‘He was fast … he ran you right over’: what it’s like to get hit by an SUV

Photograph: macondo/Alamy

One Thursday afternoon, I stepped out to cross a city street – and woke up in hospital with broken bones and a brain injury. After I recovered, I started looking into why so many drivers just don’t stop


The EU is moving in that direction. This year, a feature called intelligent speed assistance (ISA) became mandatory for all auto models introduced to the EU market, and it will be required in new vehicles sold in Europe beginning in 2024. ISA isn’t foolproof. It allows drivers to choose the warnings and speed limitations they’ll experience. Automatic deceleration is optional. Still, ISA can influence drivers to be safer. As Morris noted, though, it’s highly unlikely that people in the US will ever allow the government to prevent them from speeding.

One reason she finds driving stressful is that she refuses to speed. On her city commute, she said, “I’m going 25mph and I stick to it. Everybody’s passing me. That takes a lot of joy out of driving because I try so hard to adhere perfectly to the speed limit while my neighbours are just so wilfully disregarding it.” Witnessing life-threatening behaviour every day, she added, “wears on my soul”.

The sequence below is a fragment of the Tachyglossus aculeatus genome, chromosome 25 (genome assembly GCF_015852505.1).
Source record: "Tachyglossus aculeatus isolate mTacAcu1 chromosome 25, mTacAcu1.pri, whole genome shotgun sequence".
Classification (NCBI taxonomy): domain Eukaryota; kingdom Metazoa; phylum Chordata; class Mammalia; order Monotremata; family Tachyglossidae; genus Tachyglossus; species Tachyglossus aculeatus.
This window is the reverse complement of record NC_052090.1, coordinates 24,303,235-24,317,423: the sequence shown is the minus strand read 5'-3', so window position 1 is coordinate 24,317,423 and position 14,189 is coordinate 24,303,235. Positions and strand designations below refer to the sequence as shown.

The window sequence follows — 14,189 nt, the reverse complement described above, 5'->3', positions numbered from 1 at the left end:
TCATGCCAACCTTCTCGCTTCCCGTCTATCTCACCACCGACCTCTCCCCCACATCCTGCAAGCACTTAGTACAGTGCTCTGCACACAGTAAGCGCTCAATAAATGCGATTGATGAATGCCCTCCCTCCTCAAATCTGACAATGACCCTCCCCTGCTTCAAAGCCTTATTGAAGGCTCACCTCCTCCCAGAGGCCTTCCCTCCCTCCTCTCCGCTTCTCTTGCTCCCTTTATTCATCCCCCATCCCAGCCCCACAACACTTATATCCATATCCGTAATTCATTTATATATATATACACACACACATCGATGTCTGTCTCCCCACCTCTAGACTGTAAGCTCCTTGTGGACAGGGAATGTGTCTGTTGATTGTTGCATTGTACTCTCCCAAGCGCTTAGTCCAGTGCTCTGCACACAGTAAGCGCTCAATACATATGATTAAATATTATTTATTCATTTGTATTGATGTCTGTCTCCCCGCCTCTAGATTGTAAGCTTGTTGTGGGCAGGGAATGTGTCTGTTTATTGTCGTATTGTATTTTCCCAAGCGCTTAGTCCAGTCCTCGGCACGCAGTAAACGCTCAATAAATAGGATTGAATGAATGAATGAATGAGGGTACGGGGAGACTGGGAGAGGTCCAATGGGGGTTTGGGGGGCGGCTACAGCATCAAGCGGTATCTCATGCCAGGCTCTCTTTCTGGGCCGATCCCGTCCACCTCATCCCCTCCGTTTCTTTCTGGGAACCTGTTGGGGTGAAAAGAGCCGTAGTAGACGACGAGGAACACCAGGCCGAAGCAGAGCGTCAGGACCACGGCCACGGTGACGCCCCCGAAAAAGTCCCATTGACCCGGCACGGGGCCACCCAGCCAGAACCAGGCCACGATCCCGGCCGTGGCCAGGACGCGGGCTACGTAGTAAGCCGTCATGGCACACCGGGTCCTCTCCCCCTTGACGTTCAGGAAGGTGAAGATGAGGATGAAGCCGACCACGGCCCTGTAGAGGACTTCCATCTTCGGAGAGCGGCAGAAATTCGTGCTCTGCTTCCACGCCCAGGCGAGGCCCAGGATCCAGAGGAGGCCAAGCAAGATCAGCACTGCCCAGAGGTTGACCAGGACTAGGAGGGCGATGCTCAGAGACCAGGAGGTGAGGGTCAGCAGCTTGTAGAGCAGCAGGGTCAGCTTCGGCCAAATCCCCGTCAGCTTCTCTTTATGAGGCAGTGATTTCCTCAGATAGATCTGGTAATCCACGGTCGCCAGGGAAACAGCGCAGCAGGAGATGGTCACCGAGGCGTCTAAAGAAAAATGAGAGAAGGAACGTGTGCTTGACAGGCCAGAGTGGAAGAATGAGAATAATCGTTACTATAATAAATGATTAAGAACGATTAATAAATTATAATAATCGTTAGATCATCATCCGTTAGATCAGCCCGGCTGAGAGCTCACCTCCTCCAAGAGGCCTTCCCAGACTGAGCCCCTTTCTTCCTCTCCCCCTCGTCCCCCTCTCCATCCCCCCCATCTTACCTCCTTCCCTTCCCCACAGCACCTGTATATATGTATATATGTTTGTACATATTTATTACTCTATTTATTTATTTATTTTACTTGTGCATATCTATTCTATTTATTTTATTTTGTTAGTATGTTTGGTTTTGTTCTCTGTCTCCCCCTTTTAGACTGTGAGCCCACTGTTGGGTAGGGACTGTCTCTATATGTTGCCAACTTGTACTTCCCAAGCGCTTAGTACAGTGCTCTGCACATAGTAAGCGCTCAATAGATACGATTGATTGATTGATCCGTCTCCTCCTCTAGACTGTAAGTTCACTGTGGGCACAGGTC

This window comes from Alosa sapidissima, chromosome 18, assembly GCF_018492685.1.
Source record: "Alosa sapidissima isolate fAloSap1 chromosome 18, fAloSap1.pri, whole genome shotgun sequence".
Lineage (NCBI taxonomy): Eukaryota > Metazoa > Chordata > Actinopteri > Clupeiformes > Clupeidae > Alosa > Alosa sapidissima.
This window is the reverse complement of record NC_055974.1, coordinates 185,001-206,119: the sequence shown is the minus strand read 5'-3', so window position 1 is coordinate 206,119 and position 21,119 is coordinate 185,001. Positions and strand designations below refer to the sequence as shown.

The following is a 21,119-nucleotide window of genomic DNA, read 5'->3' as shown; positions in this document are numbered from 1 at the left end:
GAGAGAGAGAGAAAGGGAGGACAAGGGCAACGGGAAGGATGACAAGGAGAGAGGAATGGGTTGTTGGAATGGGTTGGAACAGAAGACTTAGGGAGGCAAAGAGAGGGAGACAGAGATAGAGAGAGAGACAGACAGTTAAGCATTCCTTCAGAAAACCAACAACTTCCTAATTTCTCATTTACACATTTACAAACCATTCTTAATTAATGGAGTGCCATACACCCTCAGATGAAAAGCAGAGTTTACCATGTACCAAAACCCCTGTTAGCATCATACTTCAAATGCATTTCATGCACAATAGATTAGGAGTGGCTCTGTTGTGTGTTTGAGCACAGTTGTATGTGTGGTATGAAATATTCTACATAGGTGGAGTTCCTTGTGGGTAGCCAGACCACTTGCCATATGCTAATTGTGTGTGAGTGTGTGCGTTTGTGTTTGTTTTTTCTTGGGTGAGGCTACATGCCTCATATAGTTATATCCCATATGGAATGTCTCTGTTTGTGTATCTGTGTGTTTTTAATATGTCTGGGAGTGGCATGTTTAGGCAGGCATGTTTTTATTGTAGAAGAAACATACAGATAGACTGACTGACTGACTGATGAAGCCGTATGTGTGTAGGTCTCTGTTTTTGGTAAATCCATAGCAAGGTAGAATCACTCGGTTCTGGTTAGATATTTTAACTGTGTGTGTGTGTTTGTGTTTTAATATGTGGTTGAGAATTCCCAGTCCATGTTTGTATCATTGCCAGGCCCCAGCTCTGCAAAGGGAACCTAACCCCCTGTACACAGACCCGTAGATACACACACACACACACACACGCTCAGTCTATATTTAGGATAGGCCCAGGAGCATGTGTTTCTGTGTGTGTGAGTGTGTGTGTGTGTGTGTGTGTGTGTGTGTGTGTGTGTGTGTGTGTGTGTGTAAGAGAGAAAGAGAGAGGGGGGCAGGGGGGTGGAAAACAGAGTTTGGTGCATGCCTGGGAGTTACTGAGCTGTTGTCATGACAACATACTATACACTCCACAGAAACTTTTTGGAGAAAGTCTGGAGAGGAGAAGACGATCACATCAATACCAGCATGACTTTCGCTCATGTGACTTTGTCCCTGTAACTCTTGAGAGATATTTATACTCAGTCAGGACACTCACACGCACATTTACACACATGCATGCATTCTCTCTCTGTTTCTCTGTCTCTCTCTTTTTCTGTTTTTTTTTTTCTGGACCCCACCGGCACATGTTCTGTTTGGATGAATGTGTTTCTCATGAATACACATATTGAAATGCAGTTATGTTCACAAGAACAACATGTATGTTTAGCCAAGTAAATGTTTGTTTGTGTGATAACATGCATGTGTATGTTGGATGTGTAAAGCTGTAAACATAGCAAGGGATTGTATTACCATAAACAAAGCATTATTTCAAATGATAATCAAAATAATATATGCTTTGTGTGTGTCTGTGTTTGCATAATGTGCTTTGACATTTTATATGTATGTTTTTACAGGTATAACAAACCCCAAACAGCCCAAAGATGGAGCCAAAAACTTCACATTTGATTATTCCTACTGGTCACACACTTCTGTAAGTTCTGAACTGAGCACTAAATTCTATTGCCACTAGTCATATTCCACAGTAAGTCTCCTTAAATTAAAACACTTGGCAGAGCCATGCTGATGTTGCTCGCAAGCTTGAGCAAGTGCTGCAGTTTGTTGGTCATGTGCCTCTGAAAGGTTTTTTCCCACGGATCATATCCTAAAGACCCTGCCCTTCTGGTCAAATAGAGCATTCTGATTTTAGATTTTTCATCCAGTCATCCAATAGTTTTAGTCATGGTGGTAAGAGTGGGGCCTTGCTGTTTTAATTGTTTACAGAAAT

Most likely, my driver was going less than 25mph when he hit me. Otherwise, I would have been more severely injured or killed. Pedestrian fatality rates rise quickly for vehicles travelling over 30mph.

I could find out how fast he was driving. A traffic camera recorded the collision. I could file a request to get a copy of the video. Watching it, I would be able to see myself start across the street and determine whether I was wearing headphones. Maybe I could spot whether the driver was on his phone. I would see how we collided, how my groceries scattered, and whether I held out my right hand as if to stop his vehicle, if that’s why the ends of my fingernails were torn off, the back of my hand purple, the nerves around my knuckles deadened. The video would show me hitting the pavement, the SUV passing over me, bystanders turning to help, and the driver stepping out of his car. Then, at least from a distance, I could finally meet the man I think of every day because of my shoulder pain, nerve damage, blurred vision and dizzy spells. But I won’t request the video. I have to leave some questions unanswered. I’m grateful not only for my brain’s remarkable healing, but also for keeping my lost hours lost to me, for sparing me the full terror of my experience.

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